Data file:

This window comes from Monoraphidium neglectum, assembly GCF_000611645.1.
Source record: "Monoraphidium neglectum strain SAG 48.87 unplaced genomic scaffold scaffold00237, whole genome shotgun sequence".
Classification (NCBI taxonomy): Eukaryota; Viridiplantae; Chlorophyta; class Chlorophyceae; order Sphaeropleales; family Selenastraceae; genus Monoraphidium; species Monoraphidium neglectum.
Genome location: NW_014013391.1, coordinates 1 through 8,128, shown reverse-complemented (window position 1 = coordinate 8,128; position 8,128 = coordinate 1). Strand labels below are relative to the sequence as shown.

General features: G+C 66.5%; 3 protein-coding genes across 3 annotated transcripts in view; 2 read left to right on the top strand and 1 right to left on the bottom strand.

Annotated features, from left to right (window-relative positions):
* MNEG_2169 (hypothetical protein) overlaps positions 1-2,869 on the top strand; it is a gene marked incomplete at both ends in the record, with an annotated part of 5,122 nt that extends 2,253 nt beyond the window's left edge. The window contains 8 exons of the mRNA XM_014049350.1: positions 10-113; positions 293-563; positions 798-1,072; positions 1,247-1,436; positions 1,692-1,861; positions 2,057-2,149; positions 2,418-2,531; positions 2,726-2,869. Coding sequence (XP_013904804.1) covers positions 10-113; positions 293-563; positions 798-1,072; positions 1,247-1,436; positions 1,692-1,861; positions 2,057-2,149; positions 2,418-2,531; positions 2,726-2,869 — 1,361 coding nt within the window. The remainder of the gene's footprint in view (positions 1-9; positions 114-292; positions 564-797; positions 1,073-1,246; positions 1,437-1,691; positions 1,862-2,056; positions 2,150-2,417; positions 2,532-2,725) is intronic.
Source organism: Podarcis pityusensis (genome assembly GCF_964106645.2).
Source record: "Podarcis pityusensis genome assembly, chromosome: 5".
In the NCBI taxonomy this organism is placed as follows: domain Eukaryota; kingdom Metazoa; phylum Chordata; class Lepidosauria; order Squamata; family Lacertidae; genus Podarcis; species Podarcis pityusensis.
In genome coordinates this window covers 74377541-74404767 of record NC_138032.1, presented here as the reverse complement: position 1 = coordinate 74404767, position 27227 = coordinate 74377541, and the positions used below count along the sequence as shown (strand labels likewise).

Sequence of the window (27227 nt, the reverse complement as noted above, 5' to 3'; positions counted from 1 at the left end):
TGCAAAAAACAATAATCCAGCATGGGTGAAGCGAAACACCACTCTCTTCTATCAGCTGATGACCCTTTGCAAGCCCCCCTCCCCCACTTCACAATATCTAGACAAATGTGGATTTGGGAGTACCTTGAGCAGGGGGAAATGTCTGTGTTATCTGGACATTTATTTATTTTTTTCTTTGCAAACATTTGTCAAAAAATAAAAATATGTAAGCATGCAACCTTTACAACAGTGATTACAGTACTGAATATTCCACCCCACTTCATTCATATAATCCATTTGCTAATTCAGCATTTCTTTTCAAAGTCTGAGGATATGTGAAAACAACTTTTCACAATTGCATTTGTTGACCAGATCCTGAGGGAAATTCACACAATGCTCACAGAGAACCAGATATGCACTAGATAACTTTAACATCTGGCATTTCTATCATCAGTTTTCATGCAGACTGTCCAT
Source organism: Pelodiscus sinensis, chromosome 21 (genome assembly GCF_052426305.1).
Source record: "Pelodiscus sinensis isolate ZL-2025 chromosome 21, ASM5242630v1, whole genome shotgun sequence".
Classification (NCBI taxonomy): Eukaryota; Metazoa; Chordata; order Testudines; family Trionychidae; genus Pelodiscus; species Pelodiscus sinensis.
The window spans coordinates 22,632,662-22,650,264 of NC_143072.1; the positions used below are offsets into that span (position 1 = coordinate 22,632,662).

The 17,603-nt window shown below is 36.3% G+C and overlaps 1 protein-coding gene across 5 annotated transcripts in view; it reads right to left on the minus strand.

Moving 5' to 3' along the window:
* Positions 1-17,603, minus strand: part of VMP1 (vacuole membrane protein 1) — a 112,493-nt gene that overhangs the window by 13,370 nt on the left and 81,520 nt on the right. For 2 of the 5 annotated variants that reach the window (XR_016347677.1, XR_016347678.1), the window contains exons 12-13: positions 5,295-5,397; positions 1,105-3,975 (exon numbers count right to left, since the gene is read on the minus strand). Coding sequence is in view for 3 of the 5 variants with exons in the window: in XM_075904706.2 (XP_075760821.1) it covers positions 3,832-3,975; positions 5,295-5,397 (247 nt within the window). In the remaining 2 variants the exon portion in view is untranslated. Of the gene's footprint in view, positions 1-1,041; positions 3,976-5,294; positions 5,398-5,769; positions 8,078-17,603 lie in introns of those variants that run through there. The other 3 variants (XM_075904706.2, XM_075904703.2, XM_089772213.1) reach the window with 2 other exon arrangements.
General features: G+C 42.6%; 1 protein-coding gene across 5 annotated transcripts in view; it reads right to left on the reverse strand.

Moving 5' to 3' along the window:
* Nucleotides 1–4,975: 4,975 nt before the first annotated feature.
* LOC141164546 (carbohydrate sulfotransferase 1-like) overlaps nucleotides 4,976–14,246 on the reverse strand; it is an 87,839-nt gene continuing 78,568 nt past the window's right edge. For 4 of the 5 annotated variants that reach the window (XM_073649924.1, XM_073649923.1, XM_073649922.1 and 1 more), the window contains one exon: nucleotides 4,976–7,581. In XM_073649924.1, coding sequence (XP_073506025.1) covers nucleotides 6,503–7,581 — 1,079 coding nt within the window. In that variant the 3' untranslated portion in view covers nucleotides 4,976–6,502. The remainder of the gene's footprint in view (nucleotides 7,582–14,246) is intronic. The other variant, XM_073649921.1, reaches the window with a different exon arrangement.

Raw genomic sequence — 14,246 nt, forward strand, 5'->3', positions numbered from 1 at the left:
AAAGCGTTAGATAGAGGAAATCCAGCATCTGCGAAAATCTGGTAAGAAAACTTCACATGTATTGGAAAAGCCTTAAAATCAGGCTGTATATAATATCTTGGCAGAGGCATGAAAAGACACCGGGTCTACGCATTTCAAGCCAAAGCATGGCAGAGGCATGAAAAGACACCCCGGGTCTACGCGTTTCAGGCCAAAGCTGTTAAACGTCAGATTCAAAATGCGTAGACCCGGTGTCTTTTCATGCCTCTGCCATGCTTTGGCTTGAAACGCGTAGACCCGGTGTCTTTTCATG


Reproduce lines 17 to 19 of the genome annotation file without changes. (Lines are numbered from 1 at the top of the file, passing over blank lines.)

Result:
The window spans coordinates 22,632,662-22,650,264 of NC_143072.1; the positions used below are offsets into that span (position 1 = coordinate 22,632,662).

The 17,603-nt window shown below is 36.3% G+C and overlaps 1 protein-coding gene across 5 annotated transcripts in view; it reads right to left on the minus strand.

Moving 5' to 3' along the window: